The United Nations Pacific office is urging the international community to keep up the support to Tonga and help it build back stronger after the January 15 volcanic eruption and tsunami.
Recovery work is being hampered by the Covid-19 outbreak in the country with 139 cases now confirmed across villages on Tongatapu and Vava'u.
The UN resident coordinator responsible for Tonga, Sanaka Samarasinha, said the initial response from the international community has been overwhelming but there still a long road to recovery ahead.
He said today the UN will deploy the first two disaster response experts - a water and sanitation expert and a disaster response co-ordinator - requested by the Tongan government.
"The assistance that has been provided so far by a number of countries has been contact-less. We are mindful of the need to follow very strict Covid-19 protocols they will be in quarantine for 14 days when they get there."
Samarasinha said they believe there is still a need for more onground personnel but they do not want an unnecessary influx of international personnel into the kingdom.
World Bank puts a figure on the tsunami damage
The World Bank said the violent volcanic eruption, tsunami and ashfall in Tonga last month has caused an estimated US$90.4M in damages.
That's the equivalent of approximately 18.5% of Tonga's Gross Domestic Product (GDP) according to a World Bank assessment.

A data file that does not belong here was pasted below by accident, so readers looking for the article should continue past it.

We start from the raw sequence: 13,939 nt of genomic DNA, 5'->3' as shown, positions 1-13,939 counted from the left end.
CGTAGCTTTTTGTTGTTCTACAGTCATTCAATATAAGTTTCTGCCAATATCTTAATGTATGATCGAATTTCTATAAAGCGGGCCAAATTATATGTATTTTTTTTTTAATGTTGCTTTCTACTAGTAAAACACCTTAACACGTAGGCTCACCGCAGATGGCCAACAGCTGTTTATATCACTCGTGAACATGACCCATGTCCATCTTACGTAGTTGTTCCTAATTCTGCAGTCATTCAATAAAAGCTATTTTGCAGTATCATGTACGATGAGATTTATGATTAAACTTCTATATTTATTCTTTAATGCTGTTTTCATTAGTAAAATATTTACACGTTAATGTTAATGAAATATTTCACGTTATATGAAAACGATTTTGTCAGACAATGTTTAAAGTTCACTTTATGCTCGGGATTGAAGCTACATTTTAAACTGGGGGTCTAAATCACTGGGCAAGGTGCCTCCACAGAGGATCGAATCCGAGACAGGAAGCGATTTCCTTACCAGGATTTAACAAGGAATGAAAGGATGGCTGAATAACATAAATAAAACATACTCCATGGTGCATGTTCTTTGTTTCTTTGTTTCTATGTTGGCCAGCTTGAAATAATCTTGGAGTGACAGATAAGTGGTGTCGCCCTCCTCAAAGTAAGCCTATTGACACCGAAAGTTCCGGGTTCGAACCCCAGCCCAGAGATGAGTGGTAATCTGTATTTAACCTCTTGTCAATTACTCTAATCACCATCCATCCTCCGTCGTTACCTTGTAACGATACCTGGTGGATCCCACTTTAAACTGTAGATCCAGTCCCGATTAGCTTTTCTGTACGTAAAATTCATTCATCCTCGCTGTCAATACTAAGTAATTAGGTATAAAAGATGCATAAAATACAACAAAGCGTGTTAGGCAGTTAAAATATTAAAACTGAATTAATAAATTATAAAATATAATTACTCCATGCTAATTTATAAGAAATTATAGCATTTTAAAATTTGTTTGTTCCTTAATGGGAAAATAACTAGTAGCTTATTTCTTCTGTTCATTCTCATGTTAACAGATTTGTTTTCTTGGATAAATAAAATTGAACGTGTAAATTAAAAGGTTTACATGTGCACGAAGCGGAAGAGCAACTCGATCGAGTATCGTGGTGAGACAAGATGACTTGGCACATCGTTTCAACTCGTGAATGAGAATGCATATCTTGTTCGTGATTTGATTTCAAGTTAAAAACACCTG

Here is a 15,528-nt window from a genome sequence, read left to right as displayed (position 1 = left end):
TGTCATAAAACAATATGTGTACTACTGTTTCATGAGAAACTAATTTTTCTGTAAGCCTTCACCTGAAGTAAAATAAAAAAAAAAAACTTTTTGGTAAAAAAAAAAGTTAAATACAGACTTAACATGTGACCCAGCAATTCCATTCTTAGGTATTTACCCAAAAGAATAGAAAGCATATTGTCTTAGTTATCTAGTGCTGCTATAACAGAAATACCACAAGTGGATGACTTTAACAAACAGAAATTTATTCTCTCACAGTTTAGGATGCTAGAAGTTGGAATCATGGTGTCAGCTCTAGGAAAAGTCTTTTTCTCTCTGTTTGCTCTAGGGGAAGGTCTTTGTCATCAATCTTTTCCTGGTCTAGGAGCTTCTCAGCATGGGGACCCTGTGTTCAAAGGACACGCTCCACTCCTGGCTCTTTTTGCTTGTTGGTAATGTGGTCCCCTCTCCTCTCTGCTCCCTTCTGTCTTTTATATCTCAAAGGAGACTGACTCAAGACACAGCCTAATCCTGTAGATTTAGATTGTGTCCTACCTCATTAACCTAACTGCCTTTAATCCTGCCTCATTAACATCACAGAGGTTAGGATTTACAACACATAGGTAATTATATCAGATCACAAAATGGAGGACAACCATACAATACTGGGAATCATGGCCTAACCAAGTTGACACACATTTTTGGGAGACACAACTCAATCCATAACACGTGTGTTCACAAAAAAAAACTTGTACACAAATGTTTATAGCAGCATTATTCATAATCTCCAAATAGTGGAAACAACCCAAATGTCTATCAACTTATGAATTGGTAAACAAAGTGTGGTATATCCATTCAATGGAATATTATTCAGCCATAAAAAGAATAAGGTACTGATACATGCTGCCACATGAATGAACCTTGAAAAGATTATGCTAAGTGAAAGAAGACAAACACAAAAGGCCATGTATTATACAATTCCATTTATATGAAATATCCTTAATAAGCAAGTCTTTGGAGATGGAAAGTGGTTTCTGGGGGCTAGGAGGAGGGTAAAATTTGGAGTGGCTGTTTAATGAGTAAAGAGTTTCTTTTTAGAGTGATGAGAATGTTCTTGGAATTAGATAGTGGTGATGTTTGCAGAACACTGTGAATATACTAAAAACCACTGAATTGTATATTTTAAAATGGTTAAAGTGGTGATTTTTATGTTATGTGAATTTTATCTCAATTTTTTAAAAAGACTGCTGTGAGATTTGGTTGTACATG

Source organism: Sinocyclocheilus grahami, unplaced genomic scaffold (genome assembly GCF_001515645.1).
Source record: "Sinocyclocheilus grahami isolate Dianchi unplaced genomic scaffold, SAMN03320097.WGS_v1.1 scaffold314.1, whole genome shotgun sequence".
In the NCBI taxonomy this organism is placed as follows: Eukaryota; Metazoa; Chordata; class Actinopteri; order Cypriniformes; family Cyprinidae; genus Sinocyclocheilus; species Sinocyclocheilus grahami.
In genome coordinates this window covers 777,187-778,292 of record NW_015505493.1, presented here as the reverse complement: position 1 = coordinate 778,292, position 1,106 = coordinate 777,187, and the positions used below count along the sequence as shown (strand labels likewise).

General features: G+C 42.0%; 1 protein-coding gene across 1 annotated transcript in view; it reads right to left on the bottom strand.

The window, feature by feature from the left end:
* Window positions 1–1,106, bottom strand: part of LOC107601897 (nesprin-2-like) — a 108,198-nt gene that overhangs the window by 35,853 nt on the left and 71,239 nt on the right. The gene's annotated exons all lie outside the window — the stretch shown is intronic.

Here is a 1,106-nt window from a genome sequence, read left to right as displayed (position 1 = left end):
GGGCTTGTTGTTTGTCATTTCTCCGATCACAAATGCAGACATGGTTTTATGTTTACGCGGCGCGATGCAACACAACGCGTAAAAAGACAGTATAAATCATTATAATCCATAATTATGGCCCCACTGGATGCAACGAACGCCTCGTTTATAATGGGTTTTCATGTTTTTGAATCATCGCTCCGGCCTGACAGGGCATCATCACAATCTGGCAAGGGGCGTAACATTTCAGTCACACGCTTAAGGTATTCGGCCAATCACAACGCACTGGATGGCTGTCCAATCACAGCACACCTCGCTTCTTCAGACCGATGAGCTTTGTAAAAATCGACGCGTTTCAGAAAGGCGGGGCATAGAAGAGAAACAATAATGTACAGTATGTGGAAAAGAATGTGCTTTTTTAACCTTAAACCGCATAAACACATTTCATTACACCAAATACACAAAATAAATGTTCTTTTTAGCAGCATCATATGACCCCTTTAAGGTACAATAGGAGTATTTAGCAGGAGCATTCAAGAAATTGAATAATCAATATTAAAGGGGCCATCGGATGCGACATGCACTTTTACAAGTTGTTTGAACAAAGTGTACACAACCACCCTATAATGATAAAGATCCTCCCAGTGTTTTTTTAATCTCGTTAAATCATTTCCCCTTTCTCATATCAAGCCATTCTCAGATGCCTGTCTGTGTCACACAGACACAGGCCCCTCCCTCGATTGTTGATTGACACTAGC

The Global Rapid Post-Disaster Damage Estimation (GRADE) report on the January 15 eruption was prepared by the World Bank at the request of the Government of Tonga and in consultation with other partners.
It is the first assessment published following the Tonga disaster that provides estimated costs of the physical damages caused by the volcanic eruption and tsunami.
The report provided estimates of direct damages to residential buildings, non-residential buildings (including tourism, health facilities, schools, government buildings, and private sector buildings), infrastructure (transport, power and water, sea and air and repairs to the submarine cable), agriculture, forestry, fishing, and ashfall clean up.
The World Bank said broader economic losses, such as ongoing impacts on agriculture and tourism, are not reflected in the report and are expected to significantly increase the overall economic impact.
An estimated 85,000 people across Tonga have been affected by what has been described as a 'once in a millennium event.